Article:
In 1978, I arrived in Rome as a new seminarian, after six years as a Wall Street stockbroker. Talk about a life changer!
Ten weeks after my arrival, I found myself in St. Peter’s Basilica, along with thousands of other people attending the installation of the now-St. John Paul (dare I add "the Great"?) as our new Roman pontiff.
At that moment, my life and that of the world changed forever. Though we did not yet know it, the New Evangelization had begun, ushered in by a pope from a faraway country. Its high point under his stewardship was probably the celebration in 2000 of the closing of the second millennium of Christianity and the opening of the third — an event that, in his fearless way, he described as Crossing the Threshold of Hope.
John Paul (a man in full!) lived out his entire life as a priest, bishop, cardinal and pope through a "sincere gift of self," made not once, but renewed day by day, moment by moment. He laid down his life for others right up to his last breath.
Who can doubt, then, that, from the realms of glory, he is now helping all who need help (and who does not?) when we ask his intercession in prayer.
To understand him better, you might consider reading or re-reading George Weigel’s magisterial biography or one of the many books of reminiscences by those who were closest to him in his long life.
Perhaps John Paul’s greatest work was to correctly define the meaning of the Second Vatican Council after several decades of contentious confusion. Being granted one of the longest pontificates in history gave the Holy Father the opportunity, through his writing and teaching, to make clear the Council’s emphasis on the universal call to holiness of all the faithful and their obligation to share their faith not only by example, but by word — in the workplace, among family and friends and in society.
That is to say, the Church’s main mission is not to build institutions (however good they may be) or to incorporate every layperson into semi-clerical status in the parish, but to produce saints — yes, even married saints — and to evangelize, bringing the attractive truth of the Gospel to those caught up in a world of inferior and impermanent attractions and sharing with them the beauty of the Bride of Christ, the Church.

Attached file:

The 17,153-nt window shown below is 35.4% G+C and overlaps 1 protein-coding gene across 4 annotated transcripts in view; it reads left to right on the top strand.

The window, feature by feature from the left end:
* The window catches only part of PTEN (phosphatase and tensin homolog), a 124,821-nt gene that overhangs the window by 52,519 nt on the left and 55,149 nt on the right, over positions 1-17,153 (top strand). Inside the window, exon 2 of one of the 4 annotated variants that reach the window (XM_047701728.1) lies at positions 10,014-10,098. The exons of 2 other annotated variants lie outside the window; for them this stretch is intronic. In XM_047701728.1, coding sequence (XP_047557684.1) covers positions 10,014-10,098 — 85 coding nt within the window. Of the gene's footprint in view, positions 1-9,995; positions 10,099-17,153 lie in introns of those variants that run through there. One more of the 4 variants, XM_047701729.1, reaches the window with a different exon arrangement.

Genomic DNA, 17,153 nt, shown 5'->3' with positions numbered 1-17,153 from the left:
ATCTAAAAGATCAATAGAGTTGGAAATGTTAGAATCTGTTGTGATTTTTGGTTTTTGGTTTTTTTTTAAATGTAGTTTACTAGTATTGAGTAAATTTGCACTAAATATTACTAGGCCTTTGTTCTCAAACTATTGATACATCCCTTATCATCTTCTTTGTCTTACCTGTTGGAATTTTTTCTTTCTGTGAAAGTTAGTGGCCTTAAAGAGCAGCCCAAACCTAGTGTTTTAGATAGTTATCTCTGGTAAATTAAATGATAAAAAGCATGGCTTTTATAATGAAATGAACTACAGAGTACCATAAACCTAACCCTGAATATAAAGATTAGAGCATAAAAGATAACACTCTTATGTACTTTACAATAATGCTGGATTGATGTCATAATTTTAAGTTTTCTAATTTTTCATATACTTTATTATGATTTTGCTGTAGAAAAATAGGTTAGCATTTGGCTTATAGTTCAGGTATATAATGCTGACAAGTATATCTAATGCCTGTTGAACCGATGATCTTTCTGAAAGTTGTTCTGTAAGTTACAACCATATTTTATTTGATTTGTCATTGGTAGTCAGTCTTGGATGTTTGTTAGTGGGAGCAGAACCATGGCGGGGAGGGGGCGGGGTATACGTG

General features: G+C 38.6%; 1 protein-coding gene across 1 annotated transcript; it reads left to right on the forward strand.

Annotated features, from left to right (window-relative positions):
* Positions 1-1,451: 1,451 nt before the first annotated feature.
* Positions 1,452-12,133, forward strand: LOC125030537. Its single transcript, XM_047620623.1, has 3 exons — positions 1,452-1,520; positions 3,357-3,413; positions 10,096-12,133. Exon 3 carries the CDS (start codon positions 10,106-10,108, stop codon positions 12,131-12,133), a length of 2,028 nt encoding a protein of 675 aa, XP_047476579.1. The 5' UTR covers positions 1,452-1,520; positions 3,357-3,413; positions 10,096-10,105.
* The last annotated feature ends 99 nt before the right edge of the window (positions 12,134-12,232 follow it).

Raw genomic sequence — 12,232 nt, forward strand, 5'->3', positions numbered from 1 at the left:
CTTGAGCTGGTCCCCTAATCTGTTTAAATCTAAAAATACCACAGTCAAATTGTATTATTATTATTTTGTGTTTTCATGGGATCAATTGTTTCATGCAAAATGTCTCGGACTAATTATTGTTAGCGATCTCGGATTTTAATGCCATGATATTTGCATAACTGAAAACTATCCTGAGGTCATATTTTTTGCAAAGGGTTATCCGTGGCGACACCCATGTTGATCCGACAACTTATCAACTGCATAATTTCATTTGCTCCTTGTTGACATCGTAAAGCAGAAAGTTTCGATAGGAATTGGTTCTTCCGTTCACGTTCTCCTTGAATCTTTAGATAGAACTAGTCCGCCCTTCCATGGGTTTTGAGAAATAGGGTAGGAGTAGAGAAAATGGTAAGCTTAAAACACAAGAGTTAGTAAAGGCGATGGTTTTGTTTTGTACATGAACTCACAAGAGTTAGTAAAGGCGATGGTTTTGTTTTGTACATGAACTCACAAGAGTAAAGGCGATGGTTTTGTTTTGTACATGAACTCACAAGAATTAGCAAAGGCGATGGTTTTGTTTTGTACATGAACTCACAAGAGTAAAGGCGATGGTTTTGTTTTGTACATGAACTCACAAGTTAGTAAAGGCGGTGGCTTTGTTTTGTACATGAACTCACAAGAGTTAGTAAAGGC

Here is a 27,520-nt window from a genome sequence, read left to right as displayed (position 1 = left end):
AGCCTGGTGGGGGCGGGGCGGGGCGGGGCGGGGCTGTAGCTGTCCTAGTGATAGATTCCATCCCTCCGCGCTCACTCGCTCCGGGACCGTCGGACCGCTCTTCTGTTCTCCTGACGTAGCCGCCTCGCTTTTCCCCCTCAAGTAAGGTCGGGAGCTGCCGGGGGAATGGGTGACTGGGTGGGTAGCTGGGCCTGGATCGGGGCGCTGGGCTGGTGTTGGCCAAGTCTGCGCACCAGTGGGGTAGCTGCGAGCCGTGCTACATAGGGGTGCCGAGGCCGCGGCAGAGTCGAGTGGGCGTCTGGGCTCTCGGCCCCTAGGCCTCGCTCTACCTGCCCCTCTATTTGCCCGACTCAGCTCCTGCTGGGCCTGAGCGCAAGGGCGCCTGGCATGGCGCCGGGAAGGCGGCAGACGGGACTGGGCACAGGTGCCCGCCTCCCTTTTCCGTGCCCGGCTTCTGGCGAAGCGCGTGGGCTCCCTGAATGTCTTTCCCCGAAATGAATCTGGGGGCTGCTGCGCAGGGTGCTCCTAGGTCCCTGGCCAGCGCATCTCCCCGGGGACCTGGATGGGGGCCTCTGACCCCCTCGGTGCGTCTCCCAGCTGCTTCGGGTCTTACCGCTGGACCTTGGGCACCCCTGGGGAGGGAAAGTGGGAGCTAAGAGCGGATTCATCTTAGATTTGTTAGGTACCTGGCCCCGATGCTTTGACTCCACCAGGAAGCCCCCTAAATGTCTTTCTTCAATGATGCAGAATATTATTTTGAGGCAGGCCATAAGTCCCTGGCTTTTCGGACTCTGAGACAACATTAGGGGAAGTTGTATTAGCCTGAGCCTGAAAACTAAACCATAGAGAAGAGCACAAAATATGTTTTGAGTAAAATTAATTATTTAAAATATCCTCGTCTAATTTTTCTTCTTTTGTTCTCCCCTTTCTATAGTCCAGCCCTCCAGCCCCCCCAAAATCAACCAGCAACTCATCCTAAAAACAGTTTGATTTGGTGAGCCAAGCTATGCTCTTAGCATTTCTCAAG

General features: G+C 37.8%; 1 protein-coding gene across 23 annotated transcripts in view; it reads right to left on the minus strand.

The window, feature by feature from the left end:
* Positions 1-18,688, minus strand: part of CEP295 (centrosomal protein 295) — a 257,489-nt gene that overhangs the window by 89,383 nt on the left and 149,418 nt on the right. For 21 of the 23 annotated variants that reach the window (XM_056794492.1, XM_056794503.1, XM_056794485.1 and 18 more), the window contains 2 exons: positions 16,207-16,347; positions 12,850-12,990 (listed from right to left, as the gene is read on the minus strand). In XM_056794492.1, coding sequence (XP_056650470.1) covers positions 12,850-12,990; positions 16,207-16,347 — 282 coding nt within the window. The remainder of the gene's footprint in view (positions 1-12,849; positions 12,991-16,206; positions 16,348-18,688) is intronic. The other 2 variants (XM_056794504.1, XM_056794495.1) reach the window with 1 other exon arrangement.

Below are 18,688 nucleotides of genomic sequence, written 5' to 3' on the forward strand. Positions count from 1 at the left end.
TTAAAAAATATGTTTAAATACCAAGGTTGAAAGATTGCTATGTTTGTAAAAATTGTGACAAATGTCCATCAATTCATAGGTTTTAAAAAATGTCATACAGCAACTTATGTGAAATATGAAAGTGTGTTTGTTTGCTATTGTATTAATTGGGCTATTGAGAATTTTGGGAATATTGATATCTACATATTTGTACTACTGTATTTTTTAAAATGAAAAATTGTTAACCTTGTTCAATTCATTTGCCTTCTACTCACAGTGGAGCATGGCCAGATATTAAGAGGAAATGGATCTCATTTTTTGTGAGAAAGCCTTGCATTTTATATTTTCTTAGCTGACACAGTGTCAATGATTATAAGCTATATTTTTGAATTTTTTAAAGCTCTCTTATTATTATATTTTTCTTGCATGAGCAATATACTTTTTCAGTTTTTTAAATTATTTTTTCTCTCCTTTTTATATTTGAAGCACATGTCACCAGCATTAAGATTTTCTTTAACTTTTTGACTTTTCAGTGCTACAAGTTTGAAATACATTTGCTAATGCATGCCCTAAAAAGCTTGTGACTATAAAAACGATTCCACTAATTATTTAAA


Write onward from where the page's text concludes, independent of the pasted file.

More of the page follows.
John Paul II clearly was chosen by the Holy Spirit through the cardinal-electors in the conclave as the right man for the times. The accomplishments that place him among the most outstanding popes in the very long history of the Church are too many to squeeze into this small space, but I will single out my favorites. You can choose your own — there are plenty to go around! In no particular order, then:
- He played a primary role in the destruction of the evil empire of atheistic communism (along with some help from Ronald Reagan and Margaret Thatcher).
- He was perhaps the greatest evangelizer of the faith since St. Paul evangelized the Mediterranean region 2,000 years earlier.
- He made some 300 trips to innumerable countries, sharing the Good News with hundreds of millions of all races and colors and making him the man seen in the flesh by more people in all of history.
- He canonized many more saints than any previous pope.
- He regularized relations with Israel and opened dialogue with the Orthodox Christians that had been closed for many centuries, sparking the hope that in the not-too-distant future we may once again be united in one family of faith.
- He had the wisdom to name as cardinals Pope Emeritus Benedict XVI and Pope Francis, both worthy successors for the Seat of Peter.
As if all of this were not enough, he left us a legacy of papal magisterium that we will be mining for centuries. He was arguably the greatest philosopher-pope in history, as demonstrated by the 14 encyclicals he wrote, by my count, not to mention the 36 apostolic letters and 15 apostolic exhortations.
Difficult though it is to single out a few for special mention, I would recommend that my readers go back to (or visit for the first time) John Paul’s encyclicals about Human Work (Laborem Exercens), mercy (Dives in Misericordia), The Gospel of Life (Evangelium Vitae), That All May Be One (Ut Unum Sint), Faith and Reason (Fides et Ratio), Mission of the Redeemer (Redemptoris Missio) and (the last one he wrote) the Eucharist (Ecclesia de Eucharistia).
From sampling the riches of his thought and contemplating the generosity with which he gave his life to God daily, I hope you will be led to do likewise in your own sphere: to turn the world upside down with the zeal of the first Christians by sharing your faith through prayer, words and deeds.
John Paul the Great, pray for us, that we may grow in holiness and the desire to win the world for Christ!
Opus Dei Father C. John
McCloskey III is a research fellow of the
Faith & Reason Institute in Washington.